Twitter has reversed its re-opening of offices in San Francisco and New York as a resurgent coronavirus sows fear and uncertainty in the Bay Area and across the U.S.

The San Francisco social media giant has put any future re-openings on hold, citing new guidance from the U.S. Centers for Disease Control, and the “current conditions” that have seen the virulent Delta variant of COVID-19 boosting infections and hospitalizations.

“We’re continuing to closely monitor local conditions and make necessary changes that prioritize the health and safety of our Tweeps,” a company spokesperson said in an emailed statement.

Twitter had just opened the offices two weeks ago, the San Francisco Chronicle reported.

An alarming increase in hospitalizations and case rates across California pushed state health authorities on Wednesday to call for everyone to resume wearing masks indoors and for unvaccinated people to get immunized. The CDC this week also reversed course amid the Delta variant’s rise, and recommended that even vaccinated people wear masks indoors in areas of “substantial or high transmission.” State public health officer Dr. Tomás J. Aragón said Wednesday that more than 90% of California’s population is in such areas.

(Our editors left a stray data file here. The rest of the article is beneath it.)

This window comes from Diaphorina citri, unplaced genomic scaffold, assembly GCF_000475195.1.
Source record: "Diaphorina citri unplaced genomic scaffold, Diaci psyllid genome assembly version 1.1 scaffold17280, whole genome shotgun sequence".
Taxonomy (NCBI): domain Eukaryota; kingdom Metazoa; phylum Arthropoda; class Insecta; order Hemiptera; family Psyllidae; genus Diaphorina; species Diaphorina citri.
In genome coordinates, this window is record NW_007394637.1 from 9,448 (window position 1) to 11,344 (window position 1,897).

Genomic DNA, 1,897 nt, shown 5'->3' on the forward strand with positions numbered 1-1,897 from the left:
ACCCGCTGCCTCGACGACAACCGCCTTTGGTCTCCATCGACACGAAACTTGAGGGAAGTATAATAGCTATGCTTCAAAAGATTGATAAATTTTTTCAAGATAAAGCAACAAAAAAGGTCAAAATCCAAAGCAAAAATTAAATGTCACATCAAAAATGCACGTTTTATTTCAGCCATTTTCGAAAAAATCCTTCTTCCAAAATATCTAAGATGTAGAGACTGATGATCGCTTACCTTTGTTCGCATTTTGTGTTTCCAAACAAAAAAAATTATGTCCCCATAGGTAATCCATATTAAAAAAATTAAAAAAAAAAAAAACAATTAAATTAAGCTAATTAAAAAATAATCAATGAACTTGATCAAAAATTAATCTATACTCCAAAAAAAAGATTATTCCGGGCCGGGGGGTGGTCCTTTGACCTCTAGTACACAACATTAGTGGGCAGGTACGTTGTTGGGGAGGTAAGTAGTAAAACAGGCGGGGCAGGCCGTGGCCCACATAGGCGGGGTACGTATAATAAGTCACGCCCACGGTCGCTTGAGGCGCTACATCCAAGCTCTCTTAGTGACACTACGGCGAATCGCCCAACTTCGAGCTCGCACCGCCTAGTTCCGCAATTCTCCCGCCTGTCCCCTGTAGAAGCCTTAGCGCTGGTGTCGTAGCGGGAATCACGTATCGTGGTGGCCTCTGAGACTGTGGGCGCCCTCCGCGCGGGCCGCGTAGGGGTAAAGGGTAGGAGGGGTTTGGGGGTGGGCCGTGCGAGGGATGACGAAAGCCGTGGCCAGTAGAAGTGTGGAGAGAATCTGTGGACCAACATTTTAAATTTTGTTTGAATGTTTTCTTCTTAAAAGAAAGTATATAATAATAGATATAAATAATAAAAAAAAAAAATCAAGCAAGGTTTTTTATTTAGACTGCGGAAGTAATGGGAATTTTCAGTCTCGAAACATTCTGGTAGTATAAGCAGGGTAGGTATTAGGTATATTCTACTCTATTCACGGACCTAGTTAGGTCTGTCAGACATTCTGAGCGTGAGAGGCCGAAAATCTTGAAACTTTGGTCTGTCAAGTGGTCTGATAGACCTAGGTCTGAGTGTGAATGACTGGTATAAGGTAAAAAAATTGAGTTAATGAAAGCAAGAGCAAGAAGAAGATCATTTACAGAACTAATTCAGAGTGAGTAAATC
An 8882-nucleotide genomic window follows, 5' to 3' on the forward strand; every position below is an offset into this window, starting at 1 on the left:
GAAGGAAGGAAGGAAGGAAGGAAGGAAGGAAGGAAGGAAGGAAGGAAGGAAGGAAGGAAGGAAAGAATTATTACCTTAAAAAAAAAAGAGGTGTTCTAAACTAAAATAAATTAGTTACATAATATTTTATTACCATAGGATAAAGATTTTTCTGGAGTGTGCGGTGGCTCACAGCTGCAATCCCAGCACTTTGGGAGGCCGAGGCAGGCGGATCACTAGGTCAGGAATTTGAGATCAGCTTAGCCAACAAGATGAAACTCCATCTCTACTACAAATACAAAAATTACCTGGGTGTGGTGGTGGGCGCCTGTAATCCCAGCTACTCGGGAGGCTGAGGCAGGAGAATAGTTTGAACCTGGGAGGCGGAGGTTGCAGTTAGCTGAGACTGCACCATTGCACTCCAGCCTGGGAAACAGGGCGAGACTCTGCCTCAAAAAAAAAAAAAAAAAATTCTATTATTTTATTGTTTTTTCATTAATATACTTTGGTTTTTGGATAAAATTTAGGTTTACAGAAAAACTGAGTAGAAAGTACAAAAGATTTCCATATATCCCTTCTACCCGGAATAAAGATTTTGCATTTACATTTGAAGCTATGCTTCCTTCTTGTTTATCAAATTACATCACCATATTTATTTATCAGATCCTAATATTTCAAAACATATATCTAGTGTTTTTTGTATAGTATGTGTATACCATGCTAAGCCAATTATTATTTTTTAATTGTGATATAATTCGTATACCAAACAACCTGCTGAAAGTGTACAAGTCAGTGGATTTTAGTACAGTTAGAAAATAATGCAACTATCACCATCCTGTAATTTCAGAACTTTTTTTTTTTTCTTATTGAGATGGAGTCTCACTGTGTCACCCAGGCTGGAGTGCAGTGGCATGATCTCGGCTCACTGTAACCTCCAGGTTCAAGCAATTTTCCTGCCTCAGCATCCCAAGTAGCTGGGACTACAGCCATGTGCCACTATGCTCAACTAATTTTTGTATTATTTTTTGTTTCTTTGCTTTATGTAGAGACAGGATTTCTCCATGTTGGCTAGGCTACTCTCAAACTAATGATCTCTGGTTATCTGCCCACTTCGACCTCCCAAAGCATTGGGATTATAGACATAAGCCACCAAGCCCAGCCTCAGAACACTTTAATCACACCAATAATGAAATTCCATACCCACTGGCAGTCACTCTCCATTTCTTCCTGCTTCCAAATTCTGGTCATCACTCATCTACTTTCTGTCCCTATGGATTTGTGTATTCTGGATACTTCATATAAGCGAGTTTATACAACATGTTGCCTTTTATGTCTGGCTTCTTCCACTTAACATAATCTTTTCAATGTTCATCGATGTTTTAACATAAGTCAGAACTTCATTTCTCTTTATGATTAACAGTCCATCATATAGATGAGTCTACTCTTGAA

According to CDC data, San Francisco County has “high” transmission, along with Alameda, Contra Costa and Solano counties. Santa Clara, San Mateo and Marin counties have “substantial” transmission, according to the CDC.

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Twitter’s reversal comes as Google this week also delayed full re-opening by extending its remote-work option for employees through October 18 instead of September 1. Company CEO Sundar Pichai said in a blog post, “Many Googlers are seeing spikes in their communities caused by the Delta variant and are concerned about returning to the office.”

The Mountain View digital-advertising firm started bringing workers back to offices July 12, and Pichai encouraged those who feel safe coming to offices to continue doing so.

Apple has also delayed re-opening by a month until at least October, Bloomberg reported last week.